after the meltdown,
a few days later
it takes a while to descend a mountain
carrying wisdom in your hands.
if they tell you otherwise,
they are lying, do not believe them—it is heavy
the road slippery, treacherous
when you are walking for two, holding hands.
another thing that they do not tell you
when you are still pregnant, watering all your dreams
with useless things—what type of pram, what cot, what colour
should i paint his room?
planning a life with no compass, missing a map
about failure and guilt, how you will have to eat it.
nobody tells you, how to save your child on a beach
when you do not know what you are doing
you have read all the books—listened
to the people who know, hung yourself onto their wisdom
even then, you might stumble.
—he loves it there, likes to throw rocks into the waves
watches them disappear, happy.
but it will be a while before we return
to those stones—smooth
there is this thing, now, in his memory
how it found him, perhaps the wind, the sound
of the silence
too much, at once
—jagged, it pierced, screamed through his brain
tired to the marrow of every war that i have failed in,
and God, there have been so many
without looking, without holding my words by the hand.
my palms, not covering their mouths.
why have i not learnt?
i fell, forgetting how quickly my words run away from me
how much they can do before i round them up hours later
—spent, their work done.
all i can do then, is hold them in my hand, examine them.
a soft animal, dissected, they still breathe, i look at their faces.
then i kill them.
next time, i will know their names, will not
let them live outside of me.
when he climbs onto my lap—
God, still this grace
he spills over me, sharp angles, outgrowing
his mother, asks me softly
‘do you hate me?’
in that moment, i stop breathing.
forget how to keep myself alive, wish
that i could go back and strangle myself.
i eat the guilt.
it tastes like blood, copper on my tongue.
melded into each other, we sit—his fingers on my arm.
i wonder whether his hands explored the inside of my womb,
safe, hearing my voice, my heart
a soft swish above him.
i want to stop breathing, want to be better at this
but still, there is silence.
the sound of God thinking that i know what i am doing.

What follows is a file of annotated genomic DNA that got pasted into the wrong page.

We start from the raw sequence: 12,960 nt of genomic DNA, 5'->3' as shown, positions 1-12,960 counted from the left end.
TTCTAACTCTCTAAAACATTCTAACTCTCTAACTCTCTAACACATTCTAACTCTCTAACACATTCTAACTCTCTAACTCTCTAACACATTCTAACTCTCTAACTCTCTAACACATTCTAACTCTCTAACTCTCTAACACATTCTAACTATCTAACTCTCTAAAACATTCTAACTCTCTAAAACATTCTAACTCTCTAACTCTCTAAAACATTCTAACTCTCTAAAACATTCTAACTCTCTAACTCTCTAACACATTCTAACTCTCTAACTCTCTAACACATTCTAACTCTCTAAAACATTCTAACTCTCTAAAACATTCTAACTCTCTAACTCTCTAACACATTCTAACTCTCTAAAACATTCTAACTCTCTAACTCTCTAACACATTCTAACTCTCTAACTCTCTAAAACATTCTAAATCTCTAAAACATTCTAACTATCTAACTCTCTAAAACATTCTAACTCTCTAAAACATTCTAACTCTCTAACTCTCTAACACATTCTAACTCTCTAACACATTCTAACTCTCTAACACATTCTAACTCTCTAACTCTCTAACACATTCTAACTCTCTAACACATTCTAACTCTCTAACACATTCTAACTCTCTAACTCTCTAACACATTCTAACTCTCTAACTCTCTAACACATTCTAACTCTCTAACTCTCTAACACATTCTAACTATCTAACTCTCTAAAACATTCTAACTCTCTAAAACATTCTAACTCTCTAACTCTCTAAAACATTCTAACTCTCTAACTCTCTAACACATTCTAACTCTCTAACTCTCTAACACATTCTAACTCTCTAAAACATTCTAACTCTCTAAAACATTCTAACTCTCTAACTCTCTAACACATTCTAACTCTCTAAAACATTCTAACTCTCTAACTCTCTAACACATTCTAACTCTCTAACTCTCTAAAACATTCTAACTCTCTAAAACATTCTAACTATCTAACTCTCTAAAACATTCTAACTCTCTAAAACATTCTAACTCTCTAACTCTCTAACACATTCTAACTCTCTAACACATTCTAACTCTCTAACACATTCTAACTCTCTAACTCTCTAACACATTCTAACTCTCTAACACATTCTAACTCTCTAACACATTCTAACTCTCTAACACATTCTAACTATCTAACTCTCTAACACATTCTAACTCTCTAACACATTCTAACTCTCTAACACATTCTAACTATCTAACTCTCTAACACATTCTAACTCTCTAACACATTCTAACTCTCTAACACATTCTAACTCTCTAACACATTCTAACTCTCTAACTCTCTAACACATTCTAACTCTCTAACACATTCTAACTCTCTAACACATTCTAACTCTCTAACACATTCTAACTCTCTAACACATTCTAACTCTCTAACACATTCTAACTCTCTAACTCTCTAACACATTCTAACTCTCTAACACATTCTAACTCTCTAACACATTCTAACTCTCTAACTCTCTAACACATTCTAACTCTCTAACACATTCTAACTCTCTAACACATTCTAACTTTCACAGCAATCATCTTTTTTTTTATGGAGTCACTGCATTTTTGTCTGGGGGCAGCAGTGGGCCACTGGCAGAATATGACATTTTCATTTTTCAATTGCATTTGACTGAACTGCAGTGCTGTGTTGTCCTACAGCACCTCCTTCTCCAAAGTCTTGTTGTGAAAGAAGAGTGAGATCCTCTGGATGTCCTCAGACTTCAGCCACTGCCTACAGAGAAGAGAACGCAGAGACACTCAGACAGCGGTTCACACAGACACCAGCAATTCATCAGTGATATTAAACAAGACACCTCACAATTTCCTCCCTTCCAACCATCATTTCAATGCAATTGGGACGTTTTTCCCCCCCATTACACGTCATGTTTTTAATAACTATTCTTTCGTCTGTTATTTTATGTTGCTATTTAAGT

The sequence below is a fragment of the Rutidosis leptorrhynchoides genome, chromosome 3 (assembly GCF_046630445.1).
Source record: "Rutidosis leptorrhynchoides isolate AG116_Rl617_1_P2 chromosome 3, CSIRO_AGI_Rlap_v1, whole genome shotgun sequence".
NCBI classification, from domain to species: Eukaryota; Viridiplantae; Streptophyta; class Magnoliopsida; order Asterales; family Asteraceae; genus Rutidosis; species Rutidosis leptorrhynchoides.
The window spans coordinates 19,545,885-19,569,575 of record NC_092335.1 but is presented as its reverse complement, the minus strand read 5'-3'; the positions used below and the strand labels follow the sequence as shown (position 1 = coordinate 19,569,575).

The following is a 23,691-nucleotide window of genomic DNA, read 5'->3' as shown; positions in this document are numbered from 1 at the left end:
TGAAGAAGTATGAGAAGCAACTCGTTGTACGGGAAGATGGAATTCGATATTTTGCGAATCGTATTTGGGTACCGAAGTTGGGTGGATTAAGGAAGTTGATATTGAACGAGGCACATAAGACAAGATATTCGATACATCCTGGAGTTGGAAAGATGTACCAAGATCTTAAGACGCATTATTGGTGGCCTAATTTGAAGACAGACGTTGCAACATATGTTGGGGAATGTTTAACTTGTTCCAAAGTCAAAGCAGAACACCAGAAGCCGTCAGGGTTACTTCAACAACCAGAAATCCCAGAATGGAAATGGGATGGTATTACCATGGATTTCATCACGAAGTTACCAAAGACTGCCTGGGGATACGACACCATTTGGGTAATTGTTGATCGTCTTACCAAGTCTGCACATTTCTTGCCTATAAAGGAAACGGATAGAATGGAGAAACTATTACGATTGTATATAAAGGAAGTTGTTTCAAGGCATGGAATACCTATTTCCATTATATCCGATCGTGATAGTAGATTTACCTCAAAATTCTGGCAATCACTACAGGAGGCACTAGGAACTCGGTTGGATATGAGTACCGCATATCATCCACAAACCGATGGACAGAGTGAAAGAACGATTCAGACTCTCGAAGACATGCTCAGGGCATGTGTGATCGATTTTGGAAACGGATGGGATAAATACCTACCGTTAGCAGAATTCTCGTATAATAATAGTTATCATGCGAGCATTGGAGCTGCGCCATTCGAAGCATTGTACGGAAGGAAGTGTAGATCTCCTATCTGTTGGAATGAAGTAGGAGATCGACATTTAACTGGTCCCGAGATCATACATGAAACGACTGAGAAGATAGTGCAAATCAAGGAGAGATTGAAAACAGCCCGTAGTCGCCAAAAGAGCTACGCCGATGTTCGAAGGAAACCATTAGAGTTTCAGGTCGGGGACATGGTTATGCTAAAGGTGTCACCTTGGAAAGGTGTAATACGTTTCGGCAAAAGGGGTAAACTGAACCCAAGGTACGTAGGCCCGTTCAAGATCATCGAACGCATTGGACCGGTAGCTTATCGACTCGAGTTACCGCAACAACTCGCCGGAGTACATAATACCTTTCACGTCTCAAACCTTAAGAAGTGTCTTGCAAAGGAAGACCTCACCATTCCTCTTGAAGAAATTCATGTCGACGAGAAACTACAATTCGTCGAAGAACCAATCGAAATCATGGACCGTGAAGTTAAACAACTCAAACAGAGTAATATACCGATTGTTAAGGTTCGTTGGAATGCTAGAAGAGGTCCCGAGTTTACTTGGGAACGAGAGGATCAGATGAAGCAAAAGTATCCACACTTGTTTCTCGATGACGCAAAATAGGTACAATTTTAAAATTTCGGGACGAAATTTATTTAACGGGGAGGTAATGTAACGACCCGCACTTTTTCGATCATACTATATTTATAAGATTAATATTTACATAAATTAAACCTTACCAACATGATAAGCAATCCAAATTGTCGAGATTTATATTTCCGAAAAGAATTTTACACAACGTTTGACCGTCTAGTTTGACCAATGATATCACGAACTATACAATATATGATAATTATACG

i have told him this before, told him how i fall
over my own feet
—when i get up to do one thing, i do another.
can he not see, help?
his head is blonde in the crook of my neck, he still smells
how is this possible?
we have both changed around each other, shed
skin a thousand times, since that moment
when we were made in a labour room, cut loose
from each other, but also
my mouth is a wire cage, i open it, let a little bird out
—tell him about the day that he was born, how
he was a stuck, how we struggled, how we needed help
him and i, even then.
suction firm on his head, pulling him out, a guide.
‘one big push now! push!’
and there you were, slippery, blue—umbilical cord wrapped
purple around your neck.
was it something that i did?
should i have done things differently?
and does one say,
my umbilical cord, or yours—ours?
i don’t know, but i should have known
by the way that you liked to move inside me, pushing
against the confines of my borders
that you might find yourself caught, wrapped tight.
i heard them say it, knew—held my breath in my throat, helpless.
i didn’t know then, bruised and wrapped in hormones, my blood everywhere
that in the sharp exhaustion that would still find me,
that i would hold my breath for years, sometimes forgetting.
—heard you cry, or was that me, and there you were, new
on my chest.
shaped to belong, who did this?
—i was born that day, and you
searching, finding nipple, finding breast.
what did i know
about keeping the soft inside of you alive
but you—somehow, you knew
how to keep me alive inside, perhaps
remembering what you were told
before you were sent.
even now, you tell me how it feels
inside your brain when it happens, when it crawls
up to you, out of nowhere
setting everything on fire, how you need me to carry water
how it terrifies you, how you wish
that it could all be undone.
can time be unwrapped?
i want to stop breathing, want to shape my hands
for the next time, be ready.
still, no answer walks into the room, no stone tablet
a map is what i need.
i would throw all my gold onto a pile, watch it burn
if i could take this from you.
but i can’t.
i hold him, for hours.
we talk, i tell him how i don’t know what i am doing
—tell him that he is everything, that
i am sorry.
he flows over my lap, sharp angles, we are soft together.
i think how i have learnt something, how
i can carve this onto my life, this
i know that an umbilical cord can fail
even when it doesn’t mean to.
i think of that man, coming down from the mountain
carrying wisdom in stone.
—i don’t need more words, more laws.
i am teaching myself how to pick rocks up, stones
hold them aloft
put them in my mouth, eat them
over and over, until they are water-soft words, caught
before they have had a chance to escape.
unwrapping the cord, i give my son this.
— unwrapping the cord when it fails
© Liezel Graham 2020.
Image by Christian Holzinger.
If you have read this far, my goodness—thank you!
I have written so much about my son, how is autism makes him beautiful, but like most autistic people, his sensory challenges sometimes lead to meltdowns.
These can be profoundly scary, ripping the safety net from his world.
Sometimes, I handle them better than other times. Like most mums to autistic children, I am too familiar with guilt, and what feels like failure.
I don’t always know how we get through them, but somehow we do.
As a writer, I am always weighing my words, choosing them carefully before I show them to the world.
I always choose to hold a bit of hope, a bit of light.
This poem is naked, most of my work is, but these words are even more so.
I hope that you can still find the light in my words, here.